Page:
Raspberry Pi fridge monitor

Raspberry Pi fridge monitor

The house is infested with cheese fairies who raid the fridge at all times of day and consume considerable quantities of tasty cheese. In this project, any fridge-door-opening activity will result in a notification email – or, if you prefer, a tweet or Facebook update – telling you the time that the fridge door was opened. This may seem a somewhat trivial example, but it really serves to show just how easy it is to hook up a sensor that will cause your Raspberry Pi to notify you of events in a variety of ways using the If This Then That framework. As you’ll see from the below list of required components, this project uses a photoresistor connected to the Raspberry Pi GPIO header using a pair of female-to-female jumper wires. This tutorial can be found in The MagPi 37 You’ll need Photoresistor (almost any one will work for this project) 2× female-to-female jumper wires USB Wi-Fi adaptor (unless your fridge has an Ethernet socket nearby) Detecting Darkness Unlike an Arduino, for example, a Raspberry Pi does not have analogue inputs that can measure a voltage. It does, however, have digital inputs; if the voltage at a digital input exceeds about 1.65V (half of 3.3V), then the input is read by the Raspberry Pi as HIGH, otherwise it is counted as LOW. So, although you can’t use a photoresistor with a Raspberry Pi to give a measurement of the light level (not without a few extra components anyway), you can use a photoresistor to tell if it’s dark or light. The digital input pin (GPIO pin 18) has its internal pull-up resistor enabled. So, while the pull-up resistor is trying to pull pin 18 HIGH, the photoresistor will try to pull it low. They are in a of tug-of-war and if the pull-up resistor is winning, the input will be HIGH; if the photoresistor is winning, it will be LOW. The more light falling on a photoresistor, the lower the resistance (the stronger it pulls pin 18 towards 0V). Typically, a photoresistor will have a resistance of a few hundred to a few thousand ohms when it’s in the light. If you make a photoresistor really dark (say inside a fridge), then its resistance rises to several mega-ohms (millions of ohms). At this point, the built-in pull-up resistor (50 to 100 kilo-ohms) will be easily winning and the input will be HIGH.…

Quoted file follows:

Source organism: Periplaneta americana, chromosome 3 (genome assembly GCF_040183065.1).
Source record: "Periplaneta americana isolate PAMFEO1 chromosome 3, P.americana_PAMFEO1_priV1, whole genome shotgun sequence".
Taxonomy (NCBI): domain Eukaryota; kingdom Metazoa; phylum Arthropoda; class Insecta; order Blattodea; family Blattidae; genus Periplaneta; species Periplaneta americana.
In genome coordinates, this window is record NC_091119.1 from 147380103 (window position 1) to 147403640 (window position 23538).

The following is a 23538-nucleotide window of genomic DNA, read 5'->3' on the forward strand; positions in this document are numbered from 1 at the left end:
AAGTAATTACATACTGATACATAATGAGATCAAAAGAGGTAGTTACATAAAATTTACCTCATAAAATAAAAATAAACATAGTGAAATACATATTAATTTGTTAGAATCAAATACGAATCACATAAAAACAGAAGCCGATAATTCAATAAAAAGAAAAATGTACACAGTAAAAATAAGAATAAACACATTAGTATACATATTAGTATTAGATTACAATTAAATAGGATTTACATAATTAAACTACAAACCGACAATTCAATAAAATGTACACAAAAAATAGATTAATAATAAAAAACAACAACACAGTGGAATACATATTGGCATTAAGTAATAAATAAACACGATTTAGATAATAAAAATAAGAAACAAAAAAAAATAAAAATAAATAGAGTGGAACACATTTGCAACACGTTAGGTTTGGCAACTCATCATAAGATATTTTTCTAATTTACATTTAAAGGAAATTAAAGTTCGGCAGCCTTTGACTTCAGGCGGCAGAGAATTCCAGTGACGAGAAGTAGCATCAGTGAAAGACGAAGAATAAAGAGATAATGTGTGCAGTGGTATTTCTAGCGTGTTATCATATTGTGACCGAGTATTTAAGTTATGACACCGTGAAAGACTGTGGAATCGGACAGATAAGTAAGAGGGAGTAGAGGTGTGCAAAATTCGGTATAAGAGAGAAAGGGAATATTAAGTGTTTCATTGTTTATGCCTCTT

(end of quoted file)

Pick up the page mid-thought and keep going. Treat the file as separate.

Source: Raspberry Pi fridge monitor

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